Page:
Amarcast Tech News Update 4th August 2020
1. TikTok in US: Washington’s ultimatum to the Chinese owner of TikTok—sell the app’s U.S. operations or leave the country—is hardening long-held suspicions in China that the U.S. aims to sabotage the country’s efforts to grow its technology, while raising concerns about the precedent it could set for Chinese companies with global ambitions as U.S.-China relations unravel.
After months in which TikTok owner Bytedance Ltd. fought to appease the Trump administration, Washington’s push for Bytedance to sell TikTok’s U.S. operations to Microsoft Corp. means China will likely lose control over its first true global internet sensation—one with ambitions of becoming a top-tier global technology giant—in its most important market
Chinas reaction: After vowing to ban the popular short-video sharing app TikTok in the United States on Friday, the US president is reportedly weighing the advantages of allowing Microsoft to purchase its US operations.
Such shilly-shallying is a tactic the US administration employed during the trade deal negotiations with China.
The tactic involves the president promising punishment for some perceived wrongdoing, followed by indications from other administration officials that the punishment might not be forthcoming. This is followed soon after by some close to the president saying that he intends to make good on his threat, sparking a sharp rise in tensions again. All with the aim of getting what the US administration wants.
Trump Wants Money for US treasury: President Trump said twice yesterday that the U.S. Treasury would need to get a portion of the sale price of TikTok, as a condition of regulatory approval.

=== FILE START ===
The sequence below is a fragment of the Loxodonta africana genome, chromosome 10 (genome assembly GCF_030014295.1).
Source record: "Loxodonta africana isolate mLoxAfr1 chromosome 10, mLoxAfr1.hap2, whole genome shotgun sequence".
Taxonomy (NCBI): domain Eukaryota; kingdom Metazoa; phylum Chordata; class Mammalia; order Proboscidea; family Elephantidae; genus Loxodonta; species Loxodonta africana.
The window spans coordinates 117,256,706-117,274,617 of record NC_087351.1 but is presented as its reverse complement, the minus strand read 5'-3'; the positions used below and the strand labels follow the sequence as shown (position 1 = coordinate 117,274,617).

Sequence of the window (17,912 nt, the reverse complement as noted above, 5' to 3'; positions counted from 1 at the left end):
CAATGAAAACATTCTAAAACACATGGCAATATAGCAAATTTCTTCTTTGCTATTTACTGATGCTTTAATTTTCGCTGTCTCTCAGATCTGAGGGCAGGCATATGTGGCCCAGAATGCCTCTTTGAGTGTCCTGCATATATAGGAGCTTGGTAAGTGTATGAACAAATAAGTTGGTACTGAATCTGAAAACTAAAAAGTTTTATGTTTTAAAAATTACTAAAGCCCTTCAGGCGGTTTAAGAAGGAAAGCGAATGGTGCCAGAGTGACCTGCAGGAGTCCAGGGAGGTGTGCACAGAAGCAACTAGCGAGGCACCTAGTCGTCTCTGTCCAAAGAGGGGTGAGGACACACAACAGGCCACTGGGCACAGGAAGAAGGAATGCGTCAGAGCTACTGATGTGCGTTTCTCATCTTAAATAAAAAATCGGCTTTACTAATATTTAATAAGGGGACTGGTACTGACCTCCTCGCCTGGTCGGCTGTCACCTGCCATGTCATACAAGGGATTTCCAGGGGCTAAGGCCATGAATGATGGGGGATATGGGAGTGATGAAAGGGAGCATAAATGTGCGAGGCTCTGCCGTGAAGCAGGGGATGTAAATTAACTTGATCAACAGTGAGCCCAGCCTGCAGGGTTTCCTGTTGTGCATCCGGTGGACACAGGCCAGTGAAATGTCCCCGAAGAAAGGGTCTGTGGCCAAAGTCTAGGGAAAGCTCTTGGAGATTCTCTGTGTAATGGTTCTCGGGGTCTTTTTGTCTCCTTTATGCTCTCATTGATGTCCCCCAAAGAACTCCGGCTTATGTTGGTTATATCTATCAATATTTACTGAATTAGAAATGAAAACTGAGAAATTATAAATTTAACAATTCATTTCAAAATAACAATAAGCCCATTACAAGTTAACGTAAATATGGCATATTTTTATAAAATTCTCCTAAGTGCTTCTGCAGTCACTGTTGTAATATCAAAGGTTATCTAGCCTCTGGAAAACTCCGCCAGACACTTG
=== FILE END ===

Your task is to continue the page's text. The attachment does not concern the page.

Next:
Why it matters: This is akin to extortion — the sort of thing you’d expect to hear on a wiretap, not from the White House in front of reporters.
Trump has claimed that his threats to ban TikTok, and the furious M&A process it spawned, are based on national security concerns.
Microsoft to continue discussions on potential TikTok purchase: Following a conversation between Microsoft CEO Satya Nadella and President Donald J. Trump, Microsoft is prepared to continue discussions to explore a purchase of TikTok in the United States.
Microsoft fully appreciates the importance of addressing the President’s concerns. It is committed to acquiring TikTok subject to a complete security review and providing proper economic benefits to the United States, including the United States Treasury.
2. Whatsapp Search the Web feature: WhatsApp provides a special forwarded label to messages shared in chats that have been forwarded many times. These two arrows help people know when they’ve received a message that was not written by a close contact. Earlier this year, we set limits on how many times they can be sent at once to maintain the private nature of WhatsApp.
Today, we’re piloting a simple way to double check these messages by tapping a magnifying glass button in the chat. Providing a simple way to search messages that have been forwarded many times may help people find news results or other sources of information about content they have received.
3. Dunzo to raise $30mn: Hyperlocal logistics company Dunzo is in advanced talks to raise a $30 million internal round from existing backers, according to three sources aware of the development.
If the deal goes through, the fresh equity financing round for the Bengaluru-based company will be after 9-10 months.
According to the sources, Dunzo has been in the market since March-April for a fresh round. “The deal is almost done and it will be announced soon. The round may go up to 50-60 million if new investors join the round,” said one of the sources on condition of anonymity. “Aspada Ventures will lead the round at a valuation of $250 million. Lightbox, Google, and STIC will join on a pro-rata basis,” the person added.
4. Trump signs executive order against hiring H-1B visa holders for federal contracts: In a huge blow to Indian IT professionals eyeing the US job market, President Donald Trump on Monday signed an executive order preventing federal agencies from contracting or subcontracting foreign workers – mainly those on H-1B visa – from hiring. The move came over a month after the Trump administration on June 23 suspended the H-1B visas along with other types of foreign work visas until the end of 2020 to protect American workers in a crucial election year. The new restrictions took effect from June 24.